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How Much Do Most Kenyans in Urban Areas Survive On?

By Treezer Michelle Atieno

A staggering 8.9 million Kenyans, constituting 17 percent of the population, find themselves trapped in extreme poverty, scraping by on less than Ksh 150 a day. The haunting hunger level score of 23.5 surpasses the recommended threshold of 9, portraying a grim reality of widespread food insecurity.

The intricacies of Kenya’s food crisis are woven with economic challenges at the forefront. Despite the country’s capability to produce enough food to meet its needs, economic access remains a formidable barrier. Kenya grapples with affordability. Scoring a meager 41.3 percent on the Global Food Security Index’s affordability indicator in 2022, the country struggles to make food accessible to its population.

Steve Odongo, a casual laborer in Kisumu explains the daily struggles faced by many Kenyan families. Earning Ksh 150 per day, which can barely cover his family’s basic needs, with over 85 percent allocated to food. The relentless rise in the prices of essential commodities forces tough choices, limiting even the most fundamental aspects of life, such as children’s education and healthcare.

According to the Kenya National Bureau of Statistics, maize production declined by 12.8 percent from 42.1 million bags in 2020 to 34.3 million bags in 2022. Drought-induced scarcity of fodder for livestock further contributed to a decline in the volume of marketed milk.

The war in Ukraine adds another layer of complexity to Kenya’s food crisis. Disruptions in global food markets have led to soaring prices for wheat, maize, and other commodities, impacting a major food importer like Kenya. Additionally, the war’s impact on fertilizer supply chains has contributed to shortages, further escalating production costs.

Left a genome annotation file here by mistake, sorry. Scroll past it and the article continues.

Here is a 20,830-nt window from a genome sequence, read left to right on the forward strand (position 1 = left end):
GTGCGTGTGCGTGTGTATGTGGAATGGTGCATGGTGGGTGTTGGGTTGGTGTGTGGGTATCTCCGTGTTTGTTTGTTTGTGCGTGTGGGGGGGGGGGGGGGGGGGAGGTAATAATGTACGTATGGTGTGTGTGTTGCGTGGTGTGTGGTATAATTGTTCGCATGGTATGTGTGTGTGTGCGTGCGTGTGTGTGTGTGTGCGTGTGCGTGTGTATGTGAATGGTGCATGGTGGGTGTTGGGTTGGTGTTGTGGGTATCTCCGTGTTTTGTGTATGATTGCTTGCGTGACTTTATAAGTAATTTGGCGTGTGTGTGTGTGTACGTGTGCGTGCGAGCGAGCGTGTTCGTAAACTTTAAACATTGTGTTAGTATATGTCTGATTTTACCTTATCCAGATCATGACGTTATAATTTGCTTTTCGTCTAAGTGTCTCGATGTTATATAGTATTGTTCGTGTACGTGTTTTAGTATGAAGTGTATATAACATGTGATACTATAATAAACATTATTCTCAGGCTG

The drastic depreciation of the Kenyan shilling against the dollar heightens the cost of importing essential goods. The government’s response, including tax hikes and policy adjustments, squeezes the purchasing power of the population, aggravating an already dire situation.

As Kenya grapples with the immediate challenges of food insecurity, long-term planning is imperative. Climate change adaptation, investment in innovative irrigation systems, and a focus on sustainable solutions should take precedence. Subsidies and trade-offs, though contentious, offer potential relief but require careful consideration and stakeholder involvement.

In the pursuit of addressing hunger, Kenya’s government must uphold the right to adequate food, viewing social safety nets not as charity but as integral to sustainable economic development. The ongoing crisis demands a concerted effort from both national and international stakeholders to ensure a resilient and secure future for Kenya’s population.

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